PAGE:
Review: Gypsy, Chichester Festival Theatre

Rehearsals for Hedda Gabler by The Bench, April 2018. Picture by Jacquie Penrose PPP-180504-122002006

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Once again Chichester Festival Theatre shows the rest of the country how it’s done.

Jonathan Kent’s new production of Gypsy both glitters and sleazes it’s way through the two-and-a-half hours’ traffic of its stage and comes perilously close to being perfect.

The show is essentially a two-horse race, the focus being very much on the characters of Rose and her daughter Louise. But as Rose’s love-interest, Herbie, Kevin Whately does a good line in fighting back for the boys.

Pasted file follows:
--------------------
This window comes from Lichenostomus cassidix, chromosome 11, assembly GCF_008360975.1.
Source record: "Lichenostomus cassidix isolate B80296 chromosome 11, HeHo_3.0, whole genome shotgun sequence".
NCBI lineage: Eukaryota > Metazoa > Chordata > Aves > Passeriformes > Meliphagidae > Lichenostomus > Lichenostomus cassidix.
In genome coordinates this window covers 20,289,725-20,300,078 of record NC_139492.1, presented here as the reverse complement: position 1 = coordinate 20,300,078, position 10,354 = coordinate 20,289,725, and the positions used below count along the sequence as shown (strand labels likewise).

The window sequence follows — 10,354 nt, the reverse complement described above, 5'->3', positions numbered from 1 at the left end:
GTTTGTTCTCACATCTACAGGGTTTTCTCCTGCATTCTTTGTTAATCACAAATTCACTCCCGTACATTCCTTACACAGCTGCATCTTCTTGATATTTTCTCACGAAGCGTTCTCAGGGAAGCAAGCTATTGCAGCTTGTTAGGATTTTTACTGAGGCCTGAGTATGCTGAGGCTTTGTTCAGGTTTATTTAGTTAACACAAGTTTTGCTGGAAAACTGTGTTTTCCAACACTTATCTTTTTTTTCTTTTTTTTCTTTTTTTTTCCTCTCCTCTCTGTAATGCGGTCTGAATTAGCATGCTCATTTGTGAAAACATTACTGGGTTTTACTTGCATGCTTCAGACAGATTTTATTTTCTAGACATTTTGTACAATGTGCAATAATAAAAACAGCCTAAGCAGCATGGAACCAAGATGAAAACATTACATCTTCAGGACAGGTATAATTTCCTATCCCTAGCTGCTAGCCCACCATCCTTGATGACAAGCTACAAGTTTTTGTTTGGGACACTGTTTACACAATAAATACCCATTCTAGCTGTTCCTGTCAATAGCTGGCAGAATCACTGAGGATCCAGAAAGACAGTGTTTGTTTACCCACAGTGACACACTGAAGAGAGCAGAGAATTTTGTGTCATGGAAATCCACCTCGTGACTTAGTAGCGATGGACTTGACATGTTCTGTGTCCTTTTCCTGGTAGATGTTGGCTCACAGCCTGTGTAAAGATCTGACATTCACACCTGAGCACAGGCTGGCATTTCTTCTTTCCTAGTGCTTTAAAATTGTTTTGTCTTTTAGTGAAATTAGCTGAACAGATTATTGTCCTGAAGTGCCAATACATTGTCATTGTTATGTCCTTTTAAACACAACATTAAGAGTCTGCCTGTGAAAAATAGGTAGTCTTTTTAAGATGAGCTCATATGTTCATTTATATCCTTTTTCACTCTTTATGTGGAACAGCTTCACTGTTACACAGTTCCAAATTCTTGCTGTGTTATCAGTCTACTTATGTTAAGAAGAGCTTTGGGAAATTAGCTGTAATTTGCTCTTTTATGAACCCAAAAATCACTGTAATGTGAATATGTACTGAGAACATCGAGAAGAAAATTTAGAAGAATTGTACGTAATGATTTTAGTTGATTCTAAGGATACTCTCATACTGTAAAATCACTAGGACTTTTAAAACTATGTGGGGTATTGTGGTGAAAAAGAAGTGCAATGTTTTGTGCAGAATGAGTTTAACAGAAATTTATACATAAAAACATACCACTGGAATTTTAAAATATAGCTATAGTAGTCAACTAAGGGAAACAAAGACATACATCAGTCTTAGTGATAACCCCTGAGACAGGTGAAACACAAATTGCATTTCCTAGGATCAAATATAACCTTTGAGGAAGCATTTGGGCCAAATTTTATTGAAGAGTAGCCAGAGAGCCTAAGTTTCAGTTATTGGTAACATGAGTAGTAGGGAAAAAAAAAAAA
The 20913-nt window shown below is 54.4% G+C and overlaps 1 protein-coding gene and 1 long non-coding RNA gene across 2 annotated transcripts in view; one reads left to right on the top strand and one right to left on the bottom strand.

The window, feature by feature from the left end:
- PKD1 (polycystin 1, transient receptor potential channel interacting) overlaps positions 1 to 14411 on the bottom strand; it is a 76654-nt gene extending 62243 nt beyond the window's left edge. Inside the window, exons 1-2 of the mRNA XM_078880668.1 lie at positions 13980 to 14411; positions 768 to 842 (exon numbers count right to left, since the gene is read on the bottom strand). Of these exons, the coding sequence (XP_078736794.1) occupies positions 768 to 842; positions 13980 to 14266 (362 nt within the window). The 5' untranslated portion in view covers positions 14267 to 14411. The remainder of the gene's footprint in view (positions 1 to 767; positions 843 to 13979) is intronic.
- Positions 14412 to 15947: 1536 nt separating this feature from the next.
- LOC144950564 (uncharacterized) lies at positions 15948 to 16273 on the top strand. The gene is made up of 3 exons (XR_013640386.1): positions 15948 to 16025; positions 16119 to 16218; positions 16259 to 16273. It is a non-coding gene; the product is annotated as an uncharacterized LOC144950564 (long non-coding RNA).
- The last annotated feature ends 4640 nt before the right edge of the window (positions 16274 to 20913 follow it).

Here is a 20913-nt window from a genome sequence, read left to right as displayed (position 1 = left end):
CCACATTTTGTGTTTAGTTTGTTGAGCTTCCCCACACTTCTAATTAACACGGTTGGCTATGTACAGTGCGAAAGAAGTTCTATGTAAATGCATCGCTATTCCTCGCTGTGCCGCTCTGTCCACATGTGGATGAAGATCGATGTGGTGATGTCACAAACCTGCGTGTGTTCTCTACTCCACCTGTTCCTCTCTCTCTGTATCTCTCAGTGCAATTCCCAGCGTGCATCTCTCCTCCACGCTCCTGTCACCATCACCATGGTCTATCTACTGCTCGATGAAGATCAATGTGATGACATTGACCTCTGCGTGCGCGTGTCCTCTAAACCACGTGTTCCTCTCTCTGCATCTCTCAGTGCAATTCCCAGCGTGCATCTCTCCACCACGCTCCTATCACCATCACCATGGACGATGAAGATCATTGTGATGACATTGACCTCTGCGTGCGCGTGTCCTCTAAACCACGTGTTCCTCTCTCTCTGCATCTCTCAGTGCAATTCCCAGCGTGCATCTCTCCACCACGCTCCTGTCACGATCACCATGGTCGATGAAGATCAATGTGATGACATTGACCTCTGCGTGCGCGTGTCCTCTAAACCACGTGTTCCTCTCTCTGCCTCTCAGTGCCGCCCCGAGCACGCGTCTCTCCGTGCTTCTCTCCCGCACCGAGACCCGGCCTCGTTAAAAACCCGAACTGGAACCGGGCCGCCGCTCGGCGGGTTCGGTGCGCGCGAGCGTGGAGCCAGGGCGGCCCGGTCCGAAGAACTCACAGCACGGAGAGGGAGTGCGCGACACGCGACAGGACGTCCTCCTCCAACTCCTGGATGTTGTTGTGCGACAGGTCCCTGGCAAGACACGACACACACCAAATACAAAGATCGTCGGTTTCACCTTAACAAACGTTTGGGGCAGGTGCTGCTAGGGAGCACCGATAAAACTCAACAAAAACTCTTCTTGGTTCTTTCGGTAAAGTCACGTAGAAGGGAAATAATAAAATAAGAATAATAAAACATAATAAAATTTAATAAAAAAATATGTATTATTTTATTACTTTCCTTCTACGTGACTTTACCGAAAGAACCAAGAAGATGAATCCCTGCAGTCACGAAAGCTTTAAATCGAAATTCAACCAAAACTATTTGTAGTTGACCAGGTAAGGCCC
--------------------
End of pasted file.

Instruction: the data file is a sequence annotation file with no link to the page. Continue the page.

In terms of the show, I’ve never thought that relationship convincing, but Whately makes you believe.

Louise, the mother-damaged daughter, is given brilliant life by the beautiful Lara Pulver who pulls off the transition from dowdy insecurity to the greatest Burlesque stripper in the world with conviction, style and great vocals.

And then there’s Imelda Staunton.

The diminutive Ms Staunton towers, mightily, as the repulsive Rose, the mother who lives vicariously through her daughters, but eventually cracks under the pressure – and Staunton paints a finely-detailed picture of a breakdown here, particularly in Rose’s Turn, the last big number of the show.

But not even Ms Staunton can outshine the astonishingly brilliant, talented children in the cast.